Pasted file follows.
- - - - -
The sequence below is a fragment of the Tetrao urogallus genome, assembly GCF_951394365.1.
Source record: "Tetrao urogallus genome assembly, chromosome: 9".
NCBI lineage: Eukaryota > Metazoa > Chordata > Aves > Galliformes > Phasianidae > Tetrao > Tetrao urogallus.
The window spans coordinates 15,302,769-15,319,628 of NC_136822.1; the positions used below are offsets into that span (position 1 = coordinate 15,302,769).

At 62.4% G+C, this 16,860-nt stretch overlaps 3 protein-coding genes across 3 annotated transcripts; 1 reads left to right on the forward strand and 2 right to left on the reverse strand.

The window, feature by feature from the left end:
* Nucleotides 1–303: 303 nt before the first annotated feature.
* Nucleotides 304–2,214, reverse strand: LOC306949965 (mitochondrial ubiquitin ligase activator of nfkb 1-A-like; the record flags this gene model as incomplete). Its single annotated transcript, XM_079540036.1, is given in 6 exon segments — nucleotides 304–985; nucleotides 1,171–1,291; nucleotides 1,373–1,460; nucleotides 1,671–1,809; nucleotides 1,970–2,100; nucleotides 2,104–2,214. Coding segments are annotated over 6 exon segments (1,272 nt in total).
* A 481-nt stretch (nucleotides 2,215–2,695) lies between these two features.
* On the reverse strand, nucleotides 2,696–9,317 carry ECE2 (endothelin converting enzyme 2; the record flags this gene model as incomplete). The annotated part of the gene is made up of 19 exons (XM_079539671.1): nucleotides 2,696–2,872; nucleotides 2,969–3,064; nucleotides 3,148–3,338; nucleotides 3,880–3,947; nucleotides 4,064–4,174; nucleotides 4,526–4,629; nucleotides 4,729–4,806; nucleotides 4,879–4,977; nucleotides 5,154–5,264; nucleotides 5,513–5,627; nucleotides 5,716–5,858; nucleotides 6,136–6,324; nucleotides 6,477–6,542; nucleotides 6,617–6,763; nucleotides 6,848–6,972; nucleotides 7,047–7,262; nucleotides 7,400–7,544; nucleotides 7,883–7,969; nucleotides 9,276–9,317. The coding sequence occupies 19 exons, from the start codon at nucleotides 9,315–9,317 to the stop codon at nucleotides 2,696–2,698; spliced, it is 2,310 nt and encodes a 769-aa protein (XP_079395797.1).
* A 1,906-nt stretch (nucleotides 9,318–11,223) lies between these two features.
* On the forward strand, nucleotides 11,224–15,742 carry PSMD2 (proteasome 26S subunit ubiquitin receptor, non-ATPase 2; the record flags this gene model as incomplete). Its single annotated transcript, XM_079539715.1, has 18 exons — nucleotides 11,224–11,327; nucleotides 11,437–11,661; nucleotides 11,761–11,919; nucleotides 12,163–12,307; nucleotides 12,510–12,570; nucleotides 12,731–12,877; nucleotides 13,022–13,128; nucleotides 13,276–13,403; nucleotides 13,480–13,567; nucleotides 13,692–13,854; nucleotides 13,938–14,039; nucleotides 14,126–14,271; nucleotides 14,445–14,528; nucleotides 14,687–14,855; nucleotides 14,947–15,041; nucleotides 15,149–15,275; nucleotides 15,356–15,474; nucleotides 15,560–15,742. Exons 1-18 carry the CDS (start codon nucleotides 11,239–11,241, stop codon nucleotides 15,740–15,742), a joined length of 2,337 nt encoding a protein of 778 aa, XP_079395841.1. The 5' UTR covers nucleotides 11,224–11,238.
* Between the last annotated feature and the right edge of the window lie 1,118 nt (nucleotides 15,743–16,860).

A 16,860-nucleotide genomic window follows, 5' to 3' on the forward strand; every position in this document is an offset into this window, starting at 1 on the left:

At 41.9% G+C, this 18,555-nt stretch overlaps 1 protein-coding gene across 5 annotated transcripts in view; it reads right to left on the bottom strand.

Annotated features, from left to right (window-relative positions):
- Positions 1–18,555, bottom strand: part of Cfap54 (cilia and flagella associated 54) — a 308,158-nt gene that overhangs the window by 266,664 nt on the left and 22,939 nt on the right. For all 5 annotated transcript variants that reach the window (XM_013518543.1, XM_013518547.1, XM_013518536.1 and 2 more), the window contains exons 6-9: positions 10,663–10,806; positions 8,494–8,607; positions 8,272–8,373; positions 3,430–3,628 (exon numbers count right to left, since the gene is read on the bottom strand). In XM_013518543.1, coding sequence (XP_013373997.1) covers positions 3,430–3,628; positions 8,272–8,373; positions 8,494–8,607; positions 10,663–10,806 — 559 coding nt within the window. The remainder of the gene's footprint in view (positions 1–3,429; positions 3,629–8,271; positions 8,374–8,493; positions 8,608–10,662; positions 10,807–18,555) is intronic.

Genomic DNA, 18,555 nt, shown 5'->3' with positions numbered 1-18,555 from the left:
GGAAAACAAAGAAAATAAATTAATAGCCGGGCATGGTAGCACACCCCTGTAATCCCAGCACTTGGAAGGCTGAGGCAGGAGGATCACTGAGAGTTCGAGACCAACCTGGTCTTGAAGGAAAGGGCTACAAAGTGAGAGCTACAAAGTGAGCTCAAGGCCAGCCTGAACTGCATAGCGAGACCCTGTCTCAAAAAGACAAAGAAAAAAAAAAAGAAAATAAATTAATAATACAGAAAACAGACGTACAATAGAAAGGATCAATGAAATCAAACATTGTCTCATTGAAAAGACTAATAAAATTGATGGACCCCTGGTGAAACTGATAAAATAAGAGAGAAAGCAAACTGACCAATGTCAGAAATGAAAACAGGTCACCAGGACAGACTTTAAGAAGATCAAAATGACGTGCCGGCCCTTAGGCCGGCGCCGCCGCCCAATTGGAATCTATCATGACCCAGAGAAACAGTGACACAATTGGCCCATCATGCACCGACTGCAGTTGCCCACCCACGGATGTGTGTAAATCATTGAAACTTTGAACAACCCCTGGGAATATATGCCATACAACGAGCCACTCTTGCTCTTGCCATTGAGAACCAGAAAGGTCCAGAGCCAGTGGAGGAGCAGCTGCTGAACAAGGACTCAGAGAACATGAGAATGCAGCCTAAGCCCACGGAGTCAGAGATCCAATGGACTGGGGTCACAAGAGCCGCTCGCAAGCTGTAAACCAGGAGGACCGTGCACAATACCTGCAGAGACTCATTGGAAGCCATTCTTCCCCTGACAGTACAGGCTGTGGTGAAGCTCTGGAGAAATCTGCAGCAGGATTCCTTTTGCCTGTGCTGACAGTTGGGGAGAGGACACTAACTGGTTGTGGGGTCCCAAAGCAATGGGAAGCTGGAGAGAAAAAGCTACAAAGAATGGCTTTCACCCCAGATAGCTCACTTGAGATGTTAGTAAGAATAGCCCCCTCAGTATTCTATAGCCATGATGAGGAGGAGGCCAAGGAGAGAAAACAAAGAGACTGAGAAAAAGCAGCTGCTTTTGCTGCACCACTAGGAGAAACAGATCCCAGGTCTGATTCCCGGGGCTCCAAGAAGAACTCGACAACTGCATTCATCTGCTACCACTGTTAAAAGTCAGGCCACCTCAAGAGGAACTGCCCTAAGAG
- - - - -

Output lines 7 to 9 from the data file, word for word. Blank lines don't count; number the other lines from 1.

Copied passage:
* Nucleotides 1–303: 303 nt before the first annotated feature.
* Nucleotides 304–2,214, reverse strand: LOC306949965 (mitochondrial ubiquitin ligase activator of nfkb 1-A-like; the record flags this gene model as incomplete). Its single annotated transcript, XM_079540036.1, is given in 6 exon segments — nucleotides 304–985; nucleotides 1,171–1,291; nucleotides 1,373–1,460; nucleotides 1,671–1,809; nucleotides 1,970–2,100; nucleotides 2,104–2,214. Coding segments are annotated over 6 exon segments (1,272 nt in total).
* A 481-nt stretch (nucleotides 2,215–2,695) lies between these two features.